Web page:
Even different management roles require different skills. Personalities don’t tend to change, but managerial needs change from one role to the next. For this reason, it’s important for employers to keep tabs on where a manager is at versus the demands of the specific position and team they are leading. As a manager evolves and moves throughout different leadership roles in the organization, continued management assessments are an effective way to ensure that they’re fully embracing and meeting their responsibilities, no matter what area they’re working in.


By employing management assessments, your organization will not only choose the right managerial candidates from the start — you’ll help them better succeed at pushing your organization forward so that it can thrive and grow.


How Employee, Leadership, & Executive Assessments Can Help Your Organization Succeed

Management assessments are easy tools that can help HR teams assess, hire, and coach potential managers, as well as those who are already in leadership roles. They’re incredibly easy to work into your organization’s routine. The PRADCO Quick View Leadership Assessment is easy to administer and will reveal a great deal of useful information about a potential (or current) manager. It will:


• Identify the strengths a person has that can be applied in a management capacity.
• In regards to weaknesses, identify areas in which a person might focus on improvement.
• Reveal how they build relationships, make decisions, and lead others.


Individuals being assessed will receive scores across 50 different behaviors. In areas where they score lower, the assessment will provide coaching suggestions to help balance out weaknesses. All of these factors will help streamline the hiring and promotion process. For candidates who are chosen for the job, the feedback provided will help them to achieve their full potential and hit the ground running from day one.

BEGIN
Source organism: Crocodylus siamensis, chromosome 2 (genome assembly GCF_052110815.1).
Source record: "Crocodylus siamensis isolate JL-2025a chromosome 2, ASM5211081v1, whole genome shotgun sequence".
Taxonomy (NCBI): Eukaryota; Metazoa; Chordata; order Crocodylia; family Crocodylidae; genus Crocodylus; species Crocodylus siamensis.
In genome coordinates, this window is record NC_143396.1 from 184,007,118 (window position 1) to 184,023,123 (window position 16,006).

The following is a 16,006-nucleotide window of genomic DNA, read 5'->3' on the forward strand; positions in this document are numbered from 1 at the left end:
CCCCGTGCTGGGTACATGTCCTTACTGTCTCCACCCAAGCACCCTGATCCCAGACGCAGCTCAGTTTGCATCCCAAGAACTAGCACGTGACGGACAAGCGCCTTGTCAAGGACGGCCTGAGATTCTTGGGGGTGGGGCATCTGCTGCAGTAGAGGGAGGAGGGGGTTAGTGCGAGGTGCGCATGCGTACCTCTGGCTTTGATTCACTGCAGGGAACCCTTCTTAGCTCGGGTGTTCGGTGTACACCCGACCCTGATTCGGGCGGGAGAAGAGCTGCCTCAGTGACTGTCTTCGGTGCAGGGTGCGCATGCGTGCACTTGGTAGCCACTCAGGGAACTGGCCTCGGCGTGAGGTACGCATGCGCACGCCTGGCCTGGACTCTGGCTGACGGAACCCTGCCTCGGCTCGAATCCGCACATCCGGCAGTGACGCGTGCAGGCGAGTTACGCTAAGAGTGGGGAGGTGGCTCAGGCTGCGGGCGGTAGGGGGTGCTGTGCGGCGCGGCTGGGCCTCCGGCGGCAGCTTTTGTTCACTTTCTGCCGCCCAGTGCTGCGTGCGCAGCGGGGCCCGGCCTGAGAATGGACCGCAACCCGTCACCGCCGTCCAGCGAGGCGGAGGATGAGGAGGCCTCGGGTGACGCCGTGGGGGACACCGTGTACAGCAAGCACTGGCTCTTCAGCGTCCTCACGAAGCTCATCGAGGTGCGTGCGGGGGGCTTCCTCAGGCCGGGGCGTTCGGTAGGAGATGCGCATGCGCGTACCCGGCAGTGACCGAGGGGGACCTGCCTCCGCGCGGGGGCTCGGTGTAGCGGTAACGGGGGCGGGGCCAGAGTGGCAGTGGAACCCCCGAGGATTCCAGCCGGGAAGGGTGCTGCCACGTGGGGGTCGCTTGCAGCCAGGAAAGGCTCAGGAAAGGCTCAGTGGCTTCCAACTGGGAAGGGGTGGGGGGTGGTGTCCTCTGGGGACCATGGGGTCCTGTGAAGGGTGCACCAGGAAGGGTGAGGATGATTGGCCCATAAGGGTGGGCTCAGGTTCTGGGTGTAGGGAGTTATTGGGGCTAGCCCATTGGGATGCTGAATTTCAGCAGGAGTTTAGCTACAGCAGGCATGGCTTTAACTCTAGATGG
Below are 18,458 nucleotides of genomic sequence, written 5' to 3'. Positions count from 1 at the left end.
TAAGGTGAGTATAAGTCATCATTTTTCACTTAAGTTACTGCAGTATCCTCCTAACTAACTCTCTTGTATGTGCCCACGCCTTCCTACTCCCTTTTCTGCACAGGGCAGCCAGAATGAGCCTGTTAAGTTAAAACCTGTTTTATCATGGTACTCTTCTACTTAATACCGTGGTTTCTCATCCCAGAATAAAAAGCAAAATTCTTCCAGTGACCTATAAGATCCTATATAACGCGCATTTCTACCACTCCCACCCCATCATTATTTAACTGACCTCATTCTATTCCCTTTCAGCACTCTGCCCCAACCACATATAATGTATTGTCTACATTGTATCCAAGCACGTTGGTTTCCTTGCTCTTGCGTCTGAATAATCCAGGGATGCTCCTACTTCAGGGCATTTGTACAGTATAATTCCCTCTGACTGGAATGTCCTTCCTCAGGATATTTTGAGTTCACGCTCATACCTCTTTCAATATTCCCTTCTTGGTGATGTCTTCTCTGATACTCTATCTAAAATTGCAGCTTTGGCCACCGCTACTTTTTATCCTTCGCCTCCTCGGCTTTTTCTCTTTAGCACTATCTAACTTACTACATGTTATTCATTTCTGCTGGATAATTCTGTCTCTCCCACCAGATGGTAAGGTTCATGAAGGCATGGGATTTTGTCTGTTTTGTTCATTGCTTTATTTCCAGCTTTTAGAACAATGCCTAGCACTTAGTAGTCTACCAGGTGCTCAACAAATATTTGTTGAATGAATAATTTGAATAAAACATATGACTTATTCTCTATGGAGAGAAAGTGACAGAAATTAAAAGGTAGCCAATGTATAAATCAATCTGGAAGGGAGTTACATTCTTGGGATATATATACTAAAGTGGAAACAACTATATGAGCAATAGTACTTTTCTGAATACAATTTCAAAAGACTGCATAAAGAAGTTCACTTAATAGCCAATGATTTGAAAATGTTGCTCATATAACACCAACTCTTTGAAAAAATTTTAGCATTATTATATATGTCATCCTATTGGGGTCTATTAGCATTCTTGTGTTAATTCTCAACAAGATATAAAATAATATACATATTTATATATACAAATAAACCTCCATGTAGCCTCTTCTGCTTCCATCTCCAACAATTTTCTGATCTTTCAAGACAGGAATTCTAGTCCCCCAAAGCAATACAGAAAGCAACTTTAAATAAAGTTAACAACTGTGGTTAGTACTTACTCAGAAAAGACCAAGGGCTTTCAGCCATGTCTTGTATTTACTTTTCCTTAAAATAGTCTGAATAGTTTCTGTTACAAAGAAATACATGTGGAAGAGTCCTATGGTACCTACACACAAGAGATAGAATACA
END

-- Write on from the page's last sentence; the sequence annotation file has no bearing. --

Help New Managers Hit the Ground Running

The Leadership Assessment isn’t just useful for individual hiring and coaching. It can also be used to identify organizational trends and improve the onboarding process for new management. If employers notice common factors popping up as a trend throughout a large number of test results, they know that these would be helpful to address in the general training protocol for all new managers.


The assessment process is all about balance. Strengths are good, but an ideal managerial candidate can’t be lopsided. They have to maintain their strengths while working to even out their weaknesses.


Without assessments and proper feedback, it can take a new manager six months or more to fall into their new role and figure out the skills it takes to help their team succeed. Those who don’t figure it out are transitioned out of their roles (or the organization) and HR must start from scratch to find a new candidate. The overall value in management assessments is to help every leader within an organization minimize the learning curve as much as possible and become successful sooner. This helps an organization avoid turnover at the managerial level, saving lots of time and money. Perhaps most importantly, it helps everyone succeed and fulfill their potential—from individual employees and teams all the way up to the executive level.


At PRADCO, we have the experience, drive, and tools to be your partner in hiring better talent. We’ll take the time to learn about your organization and customize solutions for you. We’re ready to help you hire with confidence. If you’re ready to get started, let’s talk.